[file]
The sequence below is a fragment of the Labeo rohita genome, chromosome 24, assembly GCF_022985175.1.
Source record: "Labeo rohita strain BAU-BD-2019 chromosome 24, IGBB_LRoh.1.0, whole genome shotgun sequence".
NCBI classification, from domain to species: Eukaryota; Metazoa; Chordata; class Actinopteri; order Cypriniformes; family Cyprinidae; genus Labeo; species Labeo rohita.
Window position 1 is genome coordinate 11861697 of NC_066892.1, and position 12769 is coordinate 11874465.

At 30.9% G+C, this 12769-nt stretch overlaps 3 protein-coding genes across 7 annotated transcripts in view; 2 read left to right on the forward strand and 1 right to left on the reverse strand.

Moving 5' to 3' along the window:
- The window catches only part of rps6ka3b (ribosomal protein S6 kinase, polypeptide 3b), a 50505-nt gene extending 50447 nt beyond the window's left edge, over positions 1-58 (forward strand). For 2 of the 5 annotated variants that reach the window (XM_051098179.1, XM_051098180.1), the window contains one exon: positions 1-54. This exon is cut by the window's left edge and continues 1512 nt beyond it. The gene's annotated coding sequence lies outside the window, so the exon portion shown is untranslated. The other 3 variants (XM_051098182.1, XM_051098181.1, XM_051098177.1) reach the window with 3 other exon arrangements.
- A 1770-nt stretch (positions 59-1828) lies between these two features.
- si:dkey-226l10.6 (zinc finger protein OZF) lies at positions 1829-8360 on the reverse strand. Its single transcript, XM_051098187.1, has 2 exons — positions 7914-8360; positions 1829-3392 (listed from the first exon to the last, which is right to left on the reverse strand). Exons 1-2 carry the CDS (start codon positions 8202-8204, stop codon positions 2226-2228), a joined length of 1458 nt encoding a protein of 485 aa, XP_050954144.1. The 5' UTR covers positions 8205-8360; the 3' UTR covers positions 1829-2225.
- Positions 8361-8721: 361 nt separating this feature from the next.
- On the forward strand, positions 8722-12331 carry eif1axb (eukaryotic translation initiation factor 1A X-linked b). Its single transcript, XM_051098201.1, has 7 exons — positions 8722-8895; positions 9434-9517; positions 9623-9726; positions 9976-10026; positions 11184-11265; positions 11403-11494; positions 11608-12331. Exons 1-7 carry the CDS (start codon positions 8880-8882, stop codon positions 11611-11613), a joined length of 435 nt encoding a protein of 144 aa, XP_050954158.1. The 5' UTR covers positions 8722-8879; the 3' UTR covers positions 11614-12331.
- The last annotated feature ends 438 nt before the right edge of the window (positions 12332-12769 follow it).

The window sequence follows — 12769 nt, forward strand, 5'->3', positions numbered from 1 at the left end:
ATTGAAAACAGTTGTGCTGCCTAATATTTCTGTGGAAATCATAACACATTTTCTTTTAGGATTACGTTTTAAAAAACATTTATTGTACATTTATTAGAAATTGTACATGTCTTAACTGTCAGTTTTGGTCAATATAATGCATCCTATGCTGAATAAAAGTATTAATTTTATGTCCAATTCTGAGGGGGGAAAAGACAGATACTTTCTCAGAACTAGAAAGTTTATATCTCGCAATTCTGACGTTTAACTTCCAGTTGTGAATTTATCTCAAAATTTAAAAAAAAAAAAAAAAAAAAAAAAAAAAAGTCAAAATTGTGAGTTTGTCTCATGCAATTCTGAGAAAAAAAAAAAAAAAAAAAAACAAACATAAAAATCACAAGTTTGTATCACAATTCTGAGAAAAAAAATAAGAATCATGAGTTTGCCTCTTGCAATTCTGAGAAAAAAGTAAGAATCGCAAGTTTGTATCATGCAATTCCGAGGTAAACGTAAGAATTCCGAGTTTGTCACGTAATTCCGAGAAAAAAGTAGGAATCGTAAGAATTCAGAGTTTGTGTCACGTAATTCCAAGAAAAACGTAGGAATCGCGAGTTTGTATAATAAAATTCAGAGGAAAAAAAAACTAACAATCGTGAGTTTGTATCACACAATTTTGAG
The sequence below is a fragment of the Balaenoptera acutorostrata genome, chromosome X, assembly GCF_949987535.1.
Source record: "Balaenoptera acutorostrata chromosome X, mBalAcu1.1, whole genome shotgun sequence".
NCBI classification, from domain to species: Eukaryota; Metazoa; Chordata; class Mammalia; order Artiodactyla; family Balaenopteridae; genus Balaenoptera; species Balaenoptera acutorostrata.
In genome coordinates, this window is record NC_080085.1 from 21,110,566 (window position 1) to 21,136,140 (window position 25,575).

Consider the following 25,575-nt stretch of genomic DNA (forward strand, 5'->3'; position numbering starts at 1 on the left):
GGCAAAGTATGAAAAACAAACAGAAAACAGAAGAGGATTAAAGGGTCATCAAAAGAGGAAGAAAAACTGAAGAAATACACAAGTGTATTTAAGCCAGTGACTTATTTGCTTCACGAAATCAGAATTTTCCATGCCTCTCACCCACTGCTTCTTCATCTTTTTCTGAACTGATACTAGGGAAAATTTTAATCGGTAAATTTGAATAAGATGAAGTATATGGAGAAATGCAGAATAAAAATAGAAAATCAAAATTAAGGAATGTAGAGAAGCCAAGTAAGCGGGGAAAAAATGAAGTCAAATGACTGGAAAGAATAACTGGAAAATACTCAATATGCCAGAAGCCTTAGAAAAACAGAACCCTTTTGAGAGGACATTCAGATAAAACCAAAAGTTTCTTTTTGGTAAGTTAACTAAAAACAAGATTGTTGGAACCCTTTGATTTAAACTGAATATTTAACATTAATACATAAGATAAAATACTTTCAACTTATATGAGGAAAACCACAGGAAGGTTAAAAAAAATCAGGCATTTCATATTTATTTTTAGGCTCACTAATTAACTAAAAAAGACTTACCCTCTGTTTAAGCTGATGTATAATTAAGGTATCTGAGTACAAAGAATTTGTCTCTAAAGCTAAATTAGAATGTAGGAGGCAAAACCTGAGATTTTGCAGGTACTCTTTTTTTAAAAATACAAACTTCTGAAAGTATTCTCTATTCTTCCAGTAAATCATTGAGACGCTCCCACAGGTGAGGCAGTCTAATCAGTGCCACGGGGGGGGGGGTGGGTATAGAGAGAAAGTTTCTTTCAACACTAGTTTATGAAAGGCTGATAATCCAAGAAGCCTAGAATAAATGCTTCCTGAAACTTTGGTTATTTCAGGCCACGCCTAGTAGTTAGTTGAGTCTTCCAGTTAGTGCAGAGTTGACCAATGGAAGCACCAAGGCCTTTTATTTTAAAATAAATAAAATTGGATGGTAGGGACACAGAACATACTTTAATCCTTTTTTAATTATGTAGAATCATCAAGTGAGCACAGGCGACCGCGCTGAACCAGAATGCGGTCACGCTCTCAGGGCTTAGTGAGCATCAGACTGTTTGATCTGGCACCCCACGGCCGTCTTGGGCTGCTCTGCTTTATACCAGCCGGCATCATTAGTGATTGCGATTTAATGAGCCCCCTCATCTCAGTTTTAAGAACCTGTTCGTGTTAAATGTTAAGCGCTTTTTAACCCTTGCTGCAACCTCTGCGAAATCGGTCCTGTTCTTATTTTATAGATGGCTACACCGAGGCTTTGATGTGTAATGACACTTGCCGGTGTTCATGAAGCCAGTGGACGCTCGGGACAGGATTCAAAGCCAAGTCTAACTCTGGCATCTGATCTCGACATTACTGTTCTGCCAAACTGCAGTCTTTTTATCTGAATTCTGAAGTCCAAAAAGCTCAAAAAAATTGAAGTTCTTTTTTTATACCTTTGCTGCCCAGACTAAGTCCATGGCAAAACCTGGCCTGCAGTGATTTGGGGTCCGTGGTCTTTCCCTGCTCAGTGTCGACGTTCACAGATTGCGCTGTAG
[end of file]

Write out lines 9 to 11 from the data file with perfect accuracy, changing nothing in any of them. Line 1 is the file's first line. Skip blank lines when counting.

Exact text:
- si:dkey-226l10.6 (zinc finger protein OZF) lies at positions 1829-8360 on the reverse strand. Its single transcript, XM_051098187.1, has 2 exons — positions 7914-8360; positions 1829-3392 (listed from the first exon to the last, which is right to left on the reverse strand). Exons 1-2 carry the CDS (start codon positions 8202-8204, stop codon positions 2226-2228), a joined length of 1458 nt encoding a protein of 485 aa, XP_050954144.1. The 5' UTR covers positions 8205-8360; the 3' UTR covers positions 1829-2225.
- Positions 8361-8721: 361 nt separating this feature from the next.
- On the forward strand, positions 8722-12331 carry eif1axb (eukaryotic translation initiation factor 1A X-linked b). Its single transcript, XM_051098201.1, has 7 exons — positions 8722-8895; positions 9434-9517; positions 9623-9726; positions 9976-10026; positions 11184-11265; positions 11403-11494; positions 11608-12331. Exons 1-7 carry the CDS (start codon positions 8880-8882, stop codon positions 11611-11613), a joined length of 435 nt encoding a protein of 144 aa, XP_050954158.1. The 5' UTR covers positions 8722-8879; the 3' UTR covers positions 11614-12331.